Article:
Tropical storm Dujuan, which has the potential of becoming a significant typhoon has put the region from Taiwan and eastern China to Japan on alert. As of now Dujuan is far from being a typhoon as it is struggling to strengthen into a typhoon due to strong wind shear. If the wind shear proves too much for Dujuan then it will weaken into a low pressure system. If this happens then the threat would diminish for Japan and its surrounding areas unless it redevelops again.
However, according to latest indications Dujuan would overcome strong wind shear and eventually strengthen to a typhoon. This is because the strength of the wind shear would reduce in the next 18-36 hours. This would make the conditions favourable for the intensification of the tropical storm into a typhoon. If Dujuan will strengthen then it is likely to become a typhoon by the weekend as it moves through the Philippine Sea.
Dujuan is expected to plough through parts of Ryukyu Islands including Okinawa in Japan on Sunday and Monday. By that time Dujuan could become a powerful typhoon with winds in excess of 160 kmph. With such a powerful typhoon the threat of damaging winds, rough seas, flooding rain, and inundating storm surge will be eminent across the region. After this the typhoon will take a northeasterly track towards Kyushu and mainland Japan and impact around Tuesday and Wednesday next week.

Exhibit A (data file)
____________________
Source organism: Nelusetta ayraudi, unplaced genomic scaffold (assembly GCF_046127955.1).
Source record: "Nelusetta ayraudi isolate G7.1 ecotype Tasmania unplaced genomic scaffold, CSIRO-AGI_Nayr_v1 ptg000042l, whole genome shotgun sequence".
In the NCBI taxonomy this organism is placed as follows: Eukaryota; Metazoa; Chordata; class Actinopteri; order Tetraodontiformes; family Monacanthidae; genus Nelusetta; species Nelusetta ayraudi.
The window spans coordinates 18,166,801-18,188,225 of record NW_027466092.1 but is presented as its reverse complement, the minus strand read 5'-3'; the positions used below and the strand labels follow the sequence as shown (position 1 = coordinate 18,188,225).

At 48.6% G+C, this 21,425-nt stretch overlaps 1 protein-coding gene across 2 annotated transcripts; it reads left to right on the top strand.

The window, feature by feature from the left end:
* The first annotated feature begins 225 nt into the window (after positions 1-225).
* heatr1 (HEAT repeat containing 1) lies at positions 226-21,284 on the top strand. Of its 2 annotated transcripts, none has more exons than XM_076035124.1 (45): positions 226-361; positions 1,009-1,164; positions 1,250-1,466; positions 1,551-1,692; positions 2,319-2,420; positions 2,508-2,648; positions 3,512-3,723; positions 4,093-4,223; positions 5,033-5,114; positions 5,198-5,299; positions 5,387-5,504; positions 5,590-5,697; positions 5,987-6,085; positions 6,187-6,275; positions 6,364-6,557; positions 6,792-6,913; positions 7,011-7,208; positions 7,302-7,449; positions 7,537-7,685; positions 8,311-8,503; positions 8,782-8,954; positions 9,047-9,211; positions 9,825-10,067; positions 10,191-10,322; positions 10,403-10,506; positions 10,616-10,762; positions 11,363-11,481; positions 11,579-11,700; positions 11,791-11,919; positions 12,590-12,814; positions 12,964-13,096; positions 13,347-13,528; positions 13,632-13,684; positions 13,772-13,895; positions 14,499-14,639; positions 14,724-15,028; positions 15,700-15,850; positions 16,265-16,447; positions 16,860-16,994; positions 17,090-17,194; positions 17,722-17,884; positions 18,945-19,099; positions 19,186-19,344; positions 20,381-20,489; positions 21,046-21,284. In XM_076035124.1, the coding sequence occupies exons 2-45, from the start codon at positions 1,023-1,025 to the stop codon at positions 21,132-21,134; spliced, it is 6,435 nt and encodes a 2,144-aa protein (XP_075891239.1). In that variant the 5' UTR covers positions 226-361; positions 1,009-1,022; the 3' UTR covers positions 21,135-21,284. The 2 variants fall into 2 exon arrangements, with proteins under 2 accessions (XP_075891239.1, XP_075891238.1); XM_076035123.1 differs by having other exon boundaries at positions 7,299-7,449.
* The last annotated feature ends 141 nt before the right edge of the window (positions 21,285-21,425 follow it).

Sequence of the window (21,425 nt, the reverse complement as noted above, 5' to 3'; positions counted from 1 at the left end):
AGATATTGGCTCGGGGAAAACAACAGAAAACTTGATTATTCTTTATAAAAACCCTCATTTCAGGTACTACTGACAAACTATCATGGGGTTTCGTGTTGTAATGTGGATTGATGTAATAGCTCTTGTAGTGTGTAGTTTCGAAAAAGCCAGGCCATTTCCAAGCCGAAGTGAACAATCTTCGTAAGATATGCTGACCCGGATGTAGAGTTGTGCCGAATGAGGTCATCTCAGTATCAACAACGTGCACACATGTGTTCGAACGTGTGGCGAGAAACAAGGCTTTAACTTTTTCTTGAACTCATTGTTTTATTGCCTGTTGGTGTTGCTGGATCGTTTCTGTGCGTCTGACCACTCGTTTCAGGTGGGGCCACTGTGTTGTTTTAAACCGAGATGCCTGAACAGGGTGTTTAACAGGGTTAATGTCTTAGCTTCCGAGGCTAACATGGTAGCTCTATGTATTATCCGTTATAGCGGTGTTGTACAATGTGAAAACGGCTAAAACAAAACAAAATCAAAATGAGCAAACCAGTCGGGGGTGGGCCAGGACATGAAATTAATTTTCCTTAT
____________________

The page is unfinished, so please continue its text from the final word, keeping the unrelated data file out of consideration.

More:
Typhoons tend to drive away the monsoonal moisture away from the Bay of Bengal and there is a low pressure over the Bay of Bengal which will not develop further. This will result in reduced rainfall activity over Northeast India during the last leg of the Monsoon season.
Image credit: en.wikipedia.org